As I read Confessions of a Jane Austen Addict, I immersed myself in the past with Courtney Stone, the main character, a present-day Jane Austen addict, who awakens bewildered one morning in a bedchamber in Regency England. Along with Courtney, I was transported to a different place and time. I imagined myself living in this past era and enjoying the pampering, such as being brought a tray of light refreshment while in bed, or having my hair done by someone else on a daily basis. Confessions of a Jane Austen Addict is quite a fun book to read. Humor abounds due to Courtney's surprising situation: she's a modern woman with modern ideas who suddenly and inexplicably finds herself transported back in time to an age full of lace and romance, but without many of the creature comforts and freedoms we take for granted today. A bath is a rare luxury in this time period, so body odor is omnipresent and unyielding. Barnes, her chambermaid, helps Courtney with the time-consuming productions of getting dressed and undressed, out of necessity, as laces and buttons are often located in the back of garments. (No thank you, I'm used to the ease of dressing myself in warm Southern CA.) In the romance department, Courtney meets the dashing Mr. Edgeworth, but isn't sure what to think or do, in an age when women are supposed to be demure and repressed. Courtney quickly perceives that women have very little freedom and choice in this world. They're constrained by society in many ways, and considered to be old maids if they're not married before the age of 25. Because career possibilities for women were so limited, women of this era were dependent on marriage for social status as well as economic security, a subject which Jane Austen herself wrote much about.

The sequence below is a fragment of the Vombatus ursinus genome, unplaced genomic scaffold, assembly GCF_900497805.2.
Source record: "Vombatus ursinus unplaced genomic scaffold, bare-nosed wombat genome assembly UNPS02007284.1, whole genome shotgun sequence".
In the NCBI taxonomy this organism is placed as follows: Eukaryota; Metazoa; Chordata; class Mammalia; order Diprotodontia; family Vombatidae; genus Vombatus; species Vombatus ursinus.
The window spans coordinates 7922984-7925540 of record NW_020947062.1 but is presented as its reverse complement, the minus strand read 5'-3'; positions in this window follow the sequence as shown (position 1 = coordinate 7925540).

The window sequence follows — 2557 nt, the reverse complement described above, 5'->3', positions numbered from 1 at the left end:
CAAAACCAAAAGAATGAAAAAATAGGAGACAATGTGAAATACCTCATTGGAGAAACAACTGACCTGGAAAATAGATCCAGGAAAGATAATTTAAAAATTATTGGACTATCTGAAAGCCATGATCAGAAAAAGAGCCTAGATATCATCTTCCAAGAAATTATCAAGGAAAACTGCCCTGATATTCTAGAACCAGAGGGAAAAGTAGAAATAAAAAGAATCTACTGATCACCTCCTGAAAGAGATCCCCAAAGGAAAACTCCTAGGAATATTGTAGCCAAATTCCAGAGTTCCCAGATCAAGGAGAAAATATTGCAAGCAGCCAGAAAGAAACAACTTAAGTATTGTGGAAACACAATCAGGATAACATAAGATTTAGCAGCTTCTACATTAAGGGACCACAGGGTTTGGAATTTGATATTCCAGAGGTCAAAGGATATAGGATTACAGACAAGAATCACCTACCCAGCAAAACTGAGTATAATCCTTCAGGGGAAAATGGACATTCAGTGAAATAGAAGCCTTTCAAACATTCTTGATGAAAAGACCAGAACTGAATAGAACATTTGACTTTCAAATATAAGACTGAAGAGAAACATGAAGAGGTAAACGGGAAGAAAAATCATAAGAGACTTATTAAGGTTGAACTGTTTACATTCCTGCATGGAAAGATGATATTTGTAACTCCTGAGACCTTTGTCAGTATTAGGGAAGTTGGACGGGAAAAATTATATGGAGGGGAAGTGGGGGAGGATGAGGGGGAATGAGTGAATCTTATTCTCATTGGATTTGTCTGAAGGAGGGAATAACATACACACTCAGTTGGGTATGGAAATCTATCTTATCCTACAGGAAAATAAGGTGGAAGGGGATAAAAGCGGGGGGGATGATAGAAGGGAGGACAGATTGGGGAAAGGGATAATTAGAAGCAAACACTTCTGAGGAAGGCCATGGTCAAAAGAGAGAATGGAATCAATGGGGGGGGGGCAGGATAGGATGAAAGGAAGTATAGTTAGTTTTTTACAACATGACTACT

I appreciated the humor and cleverness in Confessions of a Jane Austen Addict, but was glad that my excursion to Regency England was fictional, and that I live in this age.

Special thanks to Laurie Viera Rigler for sending me this autographed book.

Monday, November 9, 2009

Mailbox Monday

When I received a package from Botswana today, practically covered with colorful stamps, I knew in a flash that I had to do a Mailbox Monday post.  Every week Marcia from The Printed Page hosts Mailbox Monday.  I've never done this meme before, although I've often commented on others' Mailbox Monday posts.